Pulci, Luca (1431-1470).

Epistole di Luca de Pulci al magnifico lorenzo de medici. Venice, Manfredo Bonelli, 21 October 1505.

Pulci, Luca (1431-1470) Epistole di Luca de Pulci al magnifico lorenzo de medici. Manfredo Bonelli, 21 October 1505.

8° (147x97 mm). Collation: A-K4. [40] leaves. Gothic and roman type. Title-page within a woodcut four-piece border (first used by Bonelli for the Aesopus moralisatus of 1491). Modern gilt-tooled vellum over pasteboards, signed by Gozzi, binder in Modena. Covers ruled in gilt, at centre the inscription 'Torre del Palasciano', within medallion and supplemented with author's name and title in gilt on the upper cover, and imprint on the lower one. Smooth spine, decorated in gilt. A fine copy, some marginal foxing.

Provenance: 'Bibl. Conu. Prat: [?]' (old ownership inscription on the title-page faded and partially erased); Torre del Palasciano (inscription on the binding); Adolfo Tura (ex-libris of the front pastedown).

The first and exceedingly rare sixteenth-century edition of this collection, the seventh overall after its first appearance in Florence on February 1481.

The Epistole by Luca Pulci – also the author of such poems as Driadèo d'Amore and Ciriffo Calvanèo – was considerably well circulated during the Renaissance and represents the typical fruit of Medici literary circles, the same which produced the Morgante by Luigi Pulci, Luca's elder and better-known brother; this was literature nurtured by tavern and street conversation, improvisation, popular tales, jests, chivalric poems and cantari.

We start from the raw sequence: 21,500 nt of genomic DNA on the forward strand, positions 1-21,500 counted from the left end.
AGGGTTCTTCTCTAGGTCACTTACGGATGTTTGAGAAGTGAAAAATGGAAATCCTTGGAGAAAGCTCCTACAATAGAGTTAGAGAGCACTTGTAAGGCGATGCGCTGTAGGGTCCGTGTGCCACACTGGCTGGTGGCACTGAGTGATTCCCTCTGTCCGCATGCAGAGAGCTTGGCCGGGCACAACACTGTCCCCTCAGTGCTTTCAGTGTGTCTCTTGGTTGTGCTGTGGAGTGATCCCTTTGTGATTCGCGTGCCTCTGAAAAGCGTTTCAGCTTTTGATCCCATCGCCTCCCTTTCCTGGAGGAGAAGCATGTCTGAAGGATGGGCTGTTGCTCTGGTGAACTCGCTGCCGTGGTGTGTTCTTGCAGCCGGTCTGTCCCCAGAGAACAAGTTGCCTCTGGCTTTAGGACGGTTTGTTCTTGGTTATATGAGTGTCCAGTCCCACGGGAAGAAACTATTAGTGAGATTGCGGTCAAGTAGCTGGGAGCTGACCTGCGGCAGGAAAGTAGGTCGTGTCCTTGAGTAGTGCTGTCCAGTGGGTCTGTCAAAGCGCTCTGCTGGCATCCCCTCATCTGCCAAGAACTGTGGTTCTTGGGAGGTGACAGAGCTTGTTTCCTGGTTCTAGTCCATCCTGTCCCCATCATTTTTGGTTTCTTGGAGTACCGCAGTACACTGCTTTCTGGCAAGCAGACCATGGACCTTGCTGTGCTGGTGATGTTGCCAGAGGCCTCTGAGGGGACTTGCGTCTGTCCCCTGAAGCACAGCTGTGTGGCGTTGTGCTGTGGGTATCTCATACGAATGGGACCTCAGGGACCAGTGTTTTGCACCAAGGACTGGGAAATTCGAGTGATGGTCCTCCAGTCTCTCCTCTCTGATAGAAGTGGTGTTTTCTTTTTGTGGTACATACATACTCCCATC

Among the books listed in the celebrated Codex Atlanticus, Leonardo da Vinci mentions Pulci's work, which was evidently one of his readings. The 1505 edition is introduced – like the Florentine edition of 1481 – by a prefatory epistle to Lorenzo de' Medici, and contains eighteen letters in terzine freely inspired by Ovidius' Heroides. Responsible for publication was the Monteferrato printer Manfredo Bonelli, whose Venetian production – he began printing there in 1491 – was largely made up of vernacular literature and illustrated books. During the Cinquecento, Pulci's collection was reprinted seven more times.

The title-page of this publication is framed within a woodcut border composed of four individual pieces, fragments of blocks first used by Bonelli for his Aesopus moralisatus of January 1491 which imitate the style introduced by two other Venetian printers, Johannes Rubeus and Christophorus de Pensis. Bonelli printed Pulci's Epistole again in 1506.

Only one copy of this edition is recorded; it is located in the Vatican Library.

Essling 1499 (mentioning this copy, “Florence, Collection Torre, 1898”); Sander 6008; Philobiblon, One Thousand Years of Bibliophily, no. 52.

$ 3.200